Arranging a wedding is an exciting time to look forward to, but also comes with a lot of stress, especially when planning for it. For most of us, it will be the first time to plan our wedding, and, at least for me, hopefully, also the last. We can, of course, always hire a party planner (sort of like the domain expert on weddings), but getting married is already expensive enough, and for most of us this is not an option. Besides, there is also the family wishes to take in consideration, and might it just be that sometimes our family can also be domain experts. Let’s face it, they already seen there fair share of weddings, and most of them already have experience getting married themselves. We should consider their wishes and especially take advantage of their knowledge. Well, we can, with EventStorming! (and yes, I am the bridezilla of the two).
Technical design decision can have a severe impact on companies their communication structure. Conway’s law explains; “Any organization that designs a system (defined more broadly here than just information systems) will inevitably produce a design whose structure is a copy of the organization’s communication structure.” Such is the story also with a microservices architecture. A lot of companies decide to use REST to communicate between bounded contexts and or services. What can happens is that the services in the bounded context now get dependent on each other. The dependency on finishing a service their process will resolve in cascading failures if a service is down. Cascading failures will reflect on the way organizations communicate between teams. Teams now rely on each other before finishing their process. Dependency between teams can severely disrupt the company to respond better to the fast-changing demands of customers; companies get more entangled than before. To combat getting cascading failures, we must follow the communication structure of the business. We can do this by using Event Storming and going events-first.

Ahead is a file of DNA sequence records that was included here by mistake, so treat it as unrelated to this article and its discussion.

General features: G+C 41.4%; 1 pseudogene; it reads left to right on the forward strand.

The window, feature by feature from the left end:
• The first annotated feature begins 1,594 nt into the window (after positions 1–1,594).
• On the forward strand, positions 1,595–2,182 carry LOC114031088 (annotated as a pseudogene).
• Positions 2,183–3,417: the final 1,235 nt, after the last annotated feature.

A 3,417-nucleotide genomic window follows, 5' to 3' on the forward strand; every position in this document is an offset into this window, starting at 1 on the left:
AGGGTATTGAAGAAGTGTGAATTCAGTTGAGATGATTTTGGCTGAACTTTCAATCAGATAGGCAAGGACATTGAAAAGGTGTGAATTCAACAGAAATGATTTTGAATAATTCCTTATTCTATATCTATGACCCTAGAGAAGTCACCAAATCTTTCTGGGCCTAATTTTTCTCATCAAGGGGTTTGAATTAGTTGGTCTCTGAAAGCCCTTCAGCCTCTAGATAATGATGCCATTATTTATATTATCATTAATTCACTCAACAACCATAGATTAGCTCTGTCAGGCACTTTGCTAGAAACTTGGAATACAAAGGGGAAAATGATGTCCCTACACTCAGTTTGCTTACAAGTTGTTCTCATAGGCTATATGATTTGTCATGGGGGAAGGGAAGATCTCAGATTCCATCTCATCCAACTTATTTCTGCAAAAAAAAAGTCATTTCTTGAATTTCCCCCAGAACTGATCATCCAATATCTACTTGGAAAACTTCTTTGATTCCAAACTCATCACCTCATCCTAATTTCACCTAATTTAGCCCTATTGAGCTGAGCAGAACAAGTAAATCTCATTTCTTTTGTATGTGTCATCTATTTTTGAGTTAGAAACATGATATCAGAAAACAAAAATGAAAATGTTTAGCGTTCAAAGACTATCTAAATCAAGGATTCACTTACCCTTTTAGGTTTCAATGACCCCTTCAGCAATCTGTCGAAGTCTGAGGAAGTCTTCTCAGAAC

In my previous post, I discussed why we want to write software with empathy in mind; software that is understandable for peers. For us to create software with empathy in mind, we need to create a shared understanding of the users’ needs; the needs we are trying to satisfy with our software. Practices like Domain Driven Design (DDD) and Behaviour Driven Development (BDD) can help us achieve this. By using Feature Mapping (a technique from BDD) and improving this with Event Storming (a technique from DDD), we can create executable specifications and a model for our business needs at the same time. This way, we can write software and tests that match the shared understanding the business has, which enables us to ship more value faster.